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Title

Urban Farm

Defense Date

2007

Document Type

Thesis

Degree Name

Master of Fine Arts

Department

Interior Design

First Advisor

Camden Whitehead

Abstract

According to Michael Pollan's article in Mother Jones Magazine, "The typical fruit or vegetable on an American's plate travels some 1,500 miles to get there, and is frequently better traveled and more worldly than its eater" (Pollan 38). The majority of citizens living in or near metropolitan centers rarely come in contact with produce pre-barcode; that is, produce still connected to the earth or not yet processed for mass distribution and consumption. This is especially the case in urban settings where land is at a premium and is valued more for residential and commercial purposes than for food production. In the case of U.S. cities, though we produce sufficiently to feed our population, the majority of produce consumed is grown outside of state lines if not entirely outside of the country. "In 2004, the U.S. exported nearly $20 million worth of lettuce - over 3/4 of it grown in California - to Mexico. The same year, it imported $20 million worth of Mexican lettuce" (Pollan 43). It is far more likely that urbanites seek references from their car mechanics and tailors than from producers of the food they consume. Locally grown and consumed food has several quality-of-life enhancing attributes, most importantly providing fresher, more nutritious produce with a known history, increased self-sufficiency with respect to food, and reduced environmental impact caused by reduced inter and intra-national transportation.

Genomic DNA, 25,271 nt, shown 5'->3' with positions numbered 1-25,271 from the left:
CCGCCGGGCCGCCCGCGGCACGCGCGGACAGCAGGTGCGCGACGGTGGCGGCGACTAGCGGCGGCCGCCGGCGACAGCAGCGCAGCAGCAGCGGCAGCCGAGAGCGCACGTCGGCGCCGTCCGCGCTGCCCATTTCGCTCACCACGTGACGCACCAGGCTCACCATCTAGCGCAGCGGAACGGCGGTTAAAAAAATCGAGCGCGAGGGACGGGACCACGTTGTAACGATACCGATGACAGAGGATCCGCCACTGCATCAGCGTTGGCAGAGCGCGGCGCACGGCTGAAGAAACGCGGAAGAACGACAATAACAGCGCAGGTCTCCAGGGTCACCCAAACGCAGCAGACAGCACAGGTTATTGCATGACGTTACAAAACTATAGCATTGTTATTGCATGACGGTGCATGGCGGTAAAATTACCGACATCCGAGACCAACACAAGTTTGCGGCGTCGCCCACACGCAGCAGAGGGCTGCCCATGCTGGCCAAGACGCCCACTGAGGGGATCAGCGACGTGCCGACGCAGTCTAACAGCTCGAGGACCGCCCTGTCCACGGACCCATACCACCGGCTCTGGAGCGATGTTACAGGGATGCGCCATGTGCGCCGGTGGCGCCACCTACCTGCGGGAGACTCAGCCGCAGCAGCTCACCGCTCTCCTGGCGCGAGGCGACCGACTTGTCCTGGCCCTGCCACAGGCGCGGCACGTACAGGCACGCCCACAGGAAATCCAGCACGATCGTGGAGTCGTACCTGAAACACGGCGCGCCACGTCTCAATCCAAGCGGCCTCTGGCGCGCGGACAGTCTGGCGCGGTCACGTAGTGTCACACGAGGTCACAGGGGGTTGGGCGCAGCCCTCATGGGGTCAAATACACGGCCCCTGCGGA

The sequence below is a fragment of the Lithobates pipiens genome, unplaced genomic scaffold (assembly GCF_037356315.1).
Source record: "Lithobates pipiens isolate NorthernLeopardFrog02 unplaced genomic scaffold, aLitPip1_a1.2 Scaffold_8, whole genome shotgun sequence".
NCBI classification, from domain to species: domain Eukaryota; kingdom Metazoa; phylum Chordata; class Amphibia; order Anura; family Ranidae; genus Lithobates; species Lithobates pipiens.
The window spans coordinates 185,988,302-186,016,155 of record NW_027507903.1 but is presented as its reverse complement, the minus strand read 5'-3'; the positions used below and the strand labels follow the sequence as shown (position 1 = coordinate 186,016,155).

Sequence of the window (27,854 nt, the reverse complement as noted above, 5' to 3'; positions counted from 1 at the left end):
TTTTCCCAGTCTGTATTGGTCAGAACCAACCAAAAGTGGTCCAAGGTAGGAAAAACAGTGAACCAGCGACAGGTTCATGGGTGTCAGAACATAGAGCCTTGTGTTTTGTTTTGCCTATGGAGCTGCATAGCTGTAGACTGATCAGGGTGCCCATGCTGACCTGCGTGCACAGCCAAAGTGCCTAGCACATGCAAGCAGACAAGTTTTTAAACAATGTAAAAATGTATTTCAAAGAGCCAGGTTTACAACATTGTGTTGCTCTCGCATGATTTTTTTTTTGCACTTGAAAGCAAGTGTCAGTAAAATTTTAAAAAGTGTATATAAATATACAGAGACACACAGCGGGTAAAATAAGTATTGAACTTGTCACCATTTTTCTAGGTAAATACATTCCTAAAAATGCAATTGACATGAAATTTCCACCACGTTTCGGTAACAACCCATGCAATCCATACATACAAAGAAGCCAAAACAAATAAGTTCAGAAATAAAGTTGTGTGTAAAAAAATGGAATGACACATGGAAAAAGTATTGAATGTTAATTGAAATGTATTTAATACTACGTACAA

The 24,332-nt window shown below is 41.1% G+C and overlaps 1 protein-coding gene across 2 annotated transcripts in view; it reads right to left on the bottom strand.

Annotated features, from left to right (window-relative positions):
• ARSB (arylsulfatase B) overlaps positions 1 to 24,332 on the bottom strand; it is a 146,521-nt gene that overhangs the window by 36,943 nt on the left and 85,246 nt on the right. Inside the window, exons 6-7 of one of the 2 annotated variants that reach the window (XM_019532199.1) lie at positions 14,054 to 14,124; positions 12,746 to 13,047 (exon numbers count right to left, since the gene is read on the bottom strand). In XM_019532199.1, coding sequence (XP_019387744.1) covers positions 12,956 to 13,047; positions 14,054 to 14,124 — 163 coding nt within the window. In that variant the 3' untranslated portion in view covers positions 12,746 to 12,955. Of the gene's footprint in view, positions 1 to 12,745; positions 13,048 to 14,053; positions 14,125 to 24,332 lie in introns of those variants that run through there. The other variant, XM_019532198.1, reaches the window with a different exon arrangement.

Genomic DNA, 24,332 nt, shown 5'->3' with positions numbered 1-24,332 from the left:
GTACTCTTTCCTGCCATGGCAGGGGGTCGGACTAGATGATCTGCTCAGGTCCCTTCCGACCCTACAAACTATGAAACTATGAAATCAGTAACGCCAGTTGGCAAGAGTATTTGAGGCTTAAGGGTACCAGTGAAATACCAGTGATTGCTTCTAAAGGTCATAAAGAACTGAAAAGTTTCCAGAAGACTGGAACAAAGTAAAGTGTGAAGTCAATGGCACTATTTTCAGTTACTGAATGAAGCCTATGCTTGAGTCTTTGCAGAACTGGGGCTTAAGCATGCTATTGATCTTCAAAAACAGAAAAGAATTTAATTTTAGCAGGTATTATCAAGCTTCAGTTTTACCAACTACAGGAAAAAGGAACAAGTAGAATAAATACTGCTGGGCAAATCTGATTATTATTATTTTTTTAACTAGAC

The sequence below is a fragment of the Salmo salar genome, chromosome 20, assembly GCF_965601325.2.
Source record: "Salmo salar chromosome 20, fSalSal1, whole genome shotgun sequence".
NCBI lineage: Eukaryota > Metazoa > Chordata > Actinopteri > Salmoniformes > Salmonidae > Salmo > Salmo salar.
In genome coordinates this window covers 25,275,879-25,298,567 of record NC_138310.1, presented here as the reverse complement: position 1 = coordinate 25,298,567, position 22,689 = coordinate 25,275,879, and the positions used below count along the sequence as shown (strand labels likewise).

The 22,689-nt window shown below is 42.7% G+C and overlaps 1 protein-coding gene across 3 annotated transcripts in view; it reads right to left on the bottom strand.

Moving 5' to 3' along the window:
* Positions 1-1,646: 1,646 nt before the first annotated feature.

Comments

Part of Retrospective ETD Collection, restricted to VCU only.

Rights

© The Author

Is Part Of

VCU University Archives

Is Part Of

VCU Theses and Dissertations

Date of Submission

June 2008

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